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New report highlights worrying trends in N. Korea’s illegal cyber activities | #cybercrime | #computerhacker


The Cybercrimes 2024 report published by Chainalysis, a blockchain data platform has again highlighted some interesting trends concerning North Korea cyberattacks. The report has identified a substantial decrease in money laundering by North Korean hackers like the Kimsuky and Lazarus. The hacked amount is almost USD 1 billion in 2023 as compared to USD 1.7 billion in 2022, a sharp decline in the total laundered amount. However, even though the stolen fund’s amount has dropped, the attempted number of hacks reported has risen sharply reaching 20, increasing by five more compared to 2022 and 11 more than in 2021. 

For North Korea, Decentralized Finance (DeFi) protocols are an important source of funding; last year it was among one of the important actors that drove an increase in illicit funds heists from DeFi hacking. However, this year, as stated in the report, the DeFi hacks are no longer the leading method used to obtain illegal funds. The decrease appears to be due to the number of DeFi activities and the DeFi operators getting ““better at smart contract security,” the report said. In 2023, North Korea stole USD 428.8 million through DeFi protocols compared to USD 1.1 billion stolen in 2022. 

Apart from DeFi protocols, “mixers” have been North Korea’s next most favored means to steal funds thanks to strong financial privacy rules in the international sphere. The Cybercrimes 2024 report shows that North Korea continues to use new mixer services for laundering funds. However, new mixers such as YoMix have replaced older ones like Sindbad after it was sanctioned by the OFAC last year. In 2023, the use of mixers for transfer saw a decline from USD 504.3 million to USD 1 billion in 2022, as stated in the report.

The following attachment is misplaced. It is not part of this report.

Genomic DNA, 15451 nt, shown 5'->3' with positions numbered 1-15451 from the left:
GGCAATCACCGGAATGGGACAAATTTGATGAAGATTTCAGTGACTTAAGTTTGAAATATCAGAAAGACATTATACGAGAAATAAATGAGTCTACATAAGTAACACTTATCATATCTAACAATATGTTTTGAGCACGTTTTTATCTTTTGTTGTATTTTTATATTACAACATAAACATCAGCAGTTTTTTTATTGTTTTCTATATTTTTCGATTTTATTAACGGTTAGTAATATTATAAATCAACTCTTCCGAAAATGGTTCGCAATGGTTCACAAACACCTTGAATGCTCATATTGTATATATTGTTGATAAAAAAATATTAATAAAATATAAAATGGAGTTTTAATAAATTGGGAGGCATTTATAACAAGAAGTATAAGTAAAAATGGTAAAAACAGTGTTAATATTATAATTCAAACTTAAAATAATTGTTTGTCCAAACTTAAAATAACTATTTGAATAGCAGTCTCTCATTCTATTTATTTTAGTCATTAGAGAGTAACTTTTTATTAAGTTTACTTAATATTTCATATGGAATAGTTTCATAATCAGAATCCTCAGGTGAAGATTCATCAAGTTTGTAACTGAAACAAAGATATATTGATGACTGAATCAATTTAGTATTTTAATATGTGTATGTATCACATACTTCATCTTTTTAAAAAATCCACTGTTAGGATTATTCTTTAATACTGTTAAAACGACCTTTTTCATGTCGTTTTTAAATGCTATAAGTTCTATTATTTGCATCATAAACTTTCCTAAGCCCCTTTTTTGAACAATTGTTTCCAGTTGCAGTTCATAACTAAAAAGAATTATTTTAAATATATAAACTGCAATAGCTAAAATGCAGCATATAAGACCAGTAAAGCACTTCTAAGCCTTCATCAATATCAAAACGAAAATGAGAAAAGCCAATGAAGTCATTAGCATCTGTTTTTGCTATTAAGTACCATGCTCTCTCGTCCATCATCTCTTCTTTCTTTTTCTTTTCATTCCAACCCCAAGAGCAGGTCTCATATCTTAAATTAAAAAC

Earlier, Sindbad was the preferred mixer used by North Korean hackers. The Sindbad mixer was used to launder portions of USD 100 million, USD 620 million, and USD 100 million in different heists. Before that, two other mixer services, Tornado Cash and Blender.io were sanctioned by the OFAC. Bledner.io and Tornado Cash were used by North Korea to launder USD 20.5 million and USD 100 million respectively.

Hackers diversify methods to move and launder money

Another tool used by North Korea to mount heists is “cross-chain bridges,” which are meant to transfer blockchain assets or cryptocurrency between blockchain networks. The report shows that cross-chain bridges were used more frequently by international hackers in the past year, with the bridges used to transfer illicit funds increasing from USD 312.2 million in 2022 to USD 743.8 million in 2023. Evidence suggests that North Korean hackers were among those who utilized the cross-chain bridges the most. The Cybercrimes 2024 report identified multiple uses of cross-bridge protocols to move  funds associated with the 2022 Harmony hack. The funds were moved through different blockchains from Bitcoin to Avalanche, converted to stablecoins, and again moved from the Avalanche blockchain to TRON Blockchain. 

Mixers and Crypto bridges have continued to be a part of the North Korean strategy to launder illicit money, highlighting that the means to launder remain the same but the methods used may change. This shows two important things about how North Korean hackers function: 1) they are able to adapt quickly to changes; and 2) they are searching for new avenues to launder stolen money. The DPRK’s strategy is representative of the flexibility shown by state-affiliated hackers attempting to keep ahead of regulations and law enforcement. 

The 2024 Cybercrimes report allows us to conclude that North Korea is trying to increase the success rate of cyberattacks by diversifying money laundering across different services, particularly as it faces more constraints from regulatory frameworks and intensifying efforts by law enforcement. That North Korean hackers continue to adapt and find new ways to circumvent stringent rules show their desperation to collect funds, which then get funneled into the DPRK’s nuclear and ballistic missiles weapons program. The globe’s increasing digitalization only raises more concerns about the risks posed by North Korean cybercrimes.

Edited by Robert Lauler.

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